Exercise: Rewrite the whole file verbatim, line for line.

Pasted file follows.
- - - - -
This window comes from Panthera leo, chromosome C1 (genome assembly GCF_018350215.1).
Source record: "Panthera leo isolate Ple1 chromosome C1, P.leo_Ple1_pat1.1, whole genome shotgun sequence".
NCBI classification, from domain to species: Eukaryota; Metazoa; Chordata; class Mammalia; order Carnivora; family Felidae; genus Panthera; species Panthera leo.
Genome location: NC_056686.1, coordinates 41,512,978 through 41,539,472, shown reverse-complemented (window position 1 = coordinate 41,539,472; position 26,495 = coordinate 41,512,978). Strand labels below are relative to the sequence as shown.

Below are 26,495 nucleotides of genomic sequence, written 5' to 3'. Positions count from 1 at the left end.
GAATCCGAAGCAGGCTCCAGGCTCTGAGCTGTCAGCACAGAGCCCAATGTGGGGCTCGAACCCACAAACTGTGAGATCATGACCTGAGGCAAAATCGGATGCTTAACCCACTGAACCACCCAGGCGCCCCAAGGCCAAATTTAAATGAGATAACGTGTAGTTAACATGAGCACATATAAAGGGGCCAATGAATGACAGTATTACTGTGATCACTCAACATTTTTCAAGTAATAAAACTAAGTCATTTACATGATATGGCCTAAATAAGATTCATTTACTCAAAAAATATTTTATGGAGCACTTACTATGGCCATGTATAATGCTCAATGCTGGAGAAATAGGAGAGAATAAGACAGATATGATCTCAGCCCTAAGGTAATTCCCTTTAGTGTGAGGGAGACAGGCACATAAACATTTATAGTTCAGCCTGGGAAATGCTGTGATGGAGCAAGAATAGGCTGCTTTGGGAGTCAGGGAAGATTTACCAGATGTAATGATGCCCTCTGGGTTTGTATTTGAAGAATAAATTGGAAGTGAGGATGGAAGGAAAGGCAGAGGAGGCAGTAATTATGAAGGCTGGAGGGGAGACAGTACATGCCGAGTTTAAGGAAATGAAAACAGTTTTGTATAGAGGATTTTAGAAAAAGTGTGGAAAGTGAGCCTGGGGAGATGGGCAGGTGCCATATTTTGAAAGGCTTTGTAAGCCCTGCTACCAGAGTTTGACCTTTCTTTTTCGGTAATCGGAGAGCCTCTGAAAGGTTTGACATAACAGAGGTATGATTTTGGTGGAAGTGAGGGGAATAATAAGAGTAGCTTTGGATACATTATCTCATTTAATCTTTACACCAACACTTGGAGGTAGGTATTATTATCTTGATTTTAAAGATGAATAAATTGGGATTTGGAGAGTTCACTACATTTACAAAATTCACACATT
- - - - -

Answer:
This window comes from Panthera leo, chromosome C1 (genome assembly GCF_018350215.1).
Source record: "Panthera leo isolate Ple1 chromosome C1, P.leo_Ple1_pat1.1, whole genome shotgun sequence".
NCBI classification, from domain to species: Eukaryota; Metazoa; Chordata; class Mammalia; order Carnivora; family Felidae; genus Panthera; species Panthera leo.
Genome location: NC_056686.1, coordinates 41,512,978 through 41,539,472, shown reverse-complemented (window position 1 = coordinate 41,539,472; position 26,495 = coordinate 41,512,978). Strand labels below are relative to the sequence as shown.

Below are 26,495 nucleotides of genomic sequence, written 5' to 3'. Positions count from 1 at the left end.
GAATCCGAAGCAGGCTCCAGGCTCTGAGCTGTCAGCACAGAGCCCAATGTGGGGCTCGAACCCACAAACTGTGAGATCATGACCTGAGGCAAAATCGGATGCTTAACCCACTGAACCACCCAGGCGCCCCAAGGCCAAATTTAAATGAGATAACGTGTAGTTAACATGAGCACATATAAAGGGGCCAATGAATGACAGTATTACTGTGATCACTCAACATTTTTCAAGTAATAAAACTAAGTCATTTACATGATATGGCCTAAATAAGATTCATTTACTCAAAAAATATTTTATGGAGCACTTACTATGGCCATGTATAATGCTCAATGCTGGAGAAATAGGAGAGAATAAGACAGATATGATCTCAGCCCTAAGGTAATTCCCTTTAGTGTGAGGGAGACAGGCACATAAACATTTATAGTTCAGCCTGGGAAATGCTGTGATGGAGCAAGAATAGGCTGCTTTGGGAGTCAGGGAAGATTTACCAGATGTAATGATGCCCTCTGGGTTTGTATTTGAAGAATAAATTGGAAGTGAGGATGGAAGGAAAGGCAGAGGAGGCAGTAATTATGAAGGCTGGAGGGGAGACAGTACATGCCGAGTTTAAGGAAATGAAAACAGTTTTGTATAGAGGATTTTAGAAAAAGTGTGGAAAGTGAGCCTGGGGAGATGGGCAGGTGCCATATTTTGAAAGGCTTTGTAAGCCCTGCTACCAGAGTTTGACCTTTCTTTTTCGGTAATCGGAGAGCCTCTGAAAGGTTTGACATAACAGAGGTATGATTTTGGTGGAAGTGAGGGGAATAATAAGAGTAGCTTTGGATACATTATCTCATTTAATCTTTACACCAACACTTGGAGGTAGGTATTATTATCTTGATTTTAAAGATGAATAAATTGGGATTTGGAGAGTTCACTACATTTACAAAATTCACACATT